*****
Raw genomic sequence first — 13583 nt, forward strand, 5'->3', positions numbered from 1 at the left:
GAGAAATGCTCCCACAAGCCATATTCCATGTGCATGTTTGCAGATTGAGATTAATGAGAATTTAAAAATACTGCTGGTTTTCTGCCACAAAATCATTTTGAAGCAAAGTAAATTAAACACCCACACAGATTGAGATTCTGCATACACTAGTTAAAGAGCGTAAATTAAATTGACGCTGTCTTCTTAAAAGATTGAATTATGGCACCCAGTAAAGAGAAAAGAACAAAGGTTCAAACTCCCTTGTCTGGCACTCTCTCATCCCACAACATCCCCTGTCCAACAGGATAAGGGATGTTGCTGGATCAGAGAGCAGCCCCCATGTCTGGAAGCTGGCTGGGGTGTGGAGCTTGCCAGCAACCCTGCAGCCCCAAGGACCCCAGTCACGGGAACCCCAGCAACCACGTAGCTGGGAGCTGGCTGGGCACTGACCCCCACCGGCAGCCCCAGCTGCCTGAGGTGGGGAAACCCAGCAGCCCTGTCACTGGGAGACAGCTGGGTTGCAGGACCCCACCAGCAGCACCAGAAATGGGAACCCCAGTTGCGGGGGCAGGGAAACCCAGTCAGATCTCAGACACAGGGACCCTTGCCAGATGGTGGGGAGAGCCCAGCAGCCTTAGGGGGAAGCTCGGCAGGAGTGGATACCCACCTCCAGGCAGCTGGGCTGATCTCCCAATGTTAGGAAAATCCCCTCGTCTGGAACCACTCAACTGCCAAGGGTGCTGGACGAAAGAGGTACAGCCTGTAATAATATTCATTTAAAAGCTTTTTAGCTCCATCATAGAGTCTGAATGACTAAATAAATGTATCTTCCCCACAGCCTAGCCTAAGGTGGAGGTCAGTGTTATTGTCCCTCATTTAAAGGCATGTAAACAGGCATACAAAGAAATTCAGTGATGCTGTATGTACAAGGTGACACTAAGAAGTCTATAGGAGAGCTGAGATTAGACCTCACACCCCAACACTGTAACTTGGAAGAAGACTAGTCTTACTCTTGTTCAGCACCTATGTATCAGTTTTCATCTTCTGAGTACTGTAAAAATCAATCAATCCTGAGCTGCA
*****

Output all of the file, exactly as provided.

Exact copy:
Raw genomic sequence first — 13583 nt, forward strand, 5'->3', positions numbered from 1 at the left:
GAGAAATGCTCCCACAAGCCATATTCCATGTGCATGTTTGCAGATTGAGATTAATGAGAATTTAAAAATACTGCTGGTTTTCTGCCACAAAATCATTTTGAAGCAAAGTAAATTAAACACCCACACAGATTGAGATTCTGCATACACTAGTTAAAGAGCGTAAATTAAATTGACGCTGTCTTCTTAAAAGATTGAATTATGGCACCCAGTAAAGAGAAAAGAACAAAGGTTCAAACTCCCTTGTCTGGCACTCTCTCATCCCACAACATCCCCTGTCCAACAGGATAAGGGATGTTGCTGGATCAGAGAGCAGCCCCCATGTCTGGAAGCTGGCTGGGGTGTGGAGCTTGCCAGCAACCCTGCAGCCCCAAGGACCCCAGTCACGGGAACCCCAGCAACCACGTAGCTGGGAGCTGGCTGGGCACTGACCCCCACCGGCAGCCCCAGCTGCCTGAGGTGGGGAAACCCAGCAGCCCTGTCACTGGGAGACAGCTGGGTTGCAGGACCCCACCAGCAGCACCAGAAATGGGAACCCCAGTTGCGGGGGCAGGGAAACCCAGTCAGATCTCAGACACAGGGACCCTTGCCAGATGGTGGGGAGAGCCCAGCAGCCTTAGGGGGAAGCTCGGCAGGAGTGGATACCCACCTCCAGGCAGCTGGGCTGATCTCCCAATGTTAGGAAAATCCCCTCGTCTGGAACCACTCAACTGCCAAGGGTGCTGGACGAAAGAGGTACAGCCTGTAATAATATTCATTTAAAAGCTTTTTAGCTCCATCATAGAGTCTGAATGACTAAATAAATGTATCTTCCCCACAGCCTAGCCTAAGGTGGAGGTCAGTGTTATTGTCCCTCATTTAAAGGCATGTAAACAGGCATACAAAGAAATTCAGTGATGCTGTATGTACAAGGTGACACTAAGAAGTCTATAGGAGAGCTGAGATTAGACCTCACACCCCAACACTGTAACTTGGAAGAAGACTAGTCTTACTCTTGTTCAGCACCTATGTATCAGTTTTCATCTTCTGAGTACTGTAAAAATCAATCAATCCTGAGCTGCA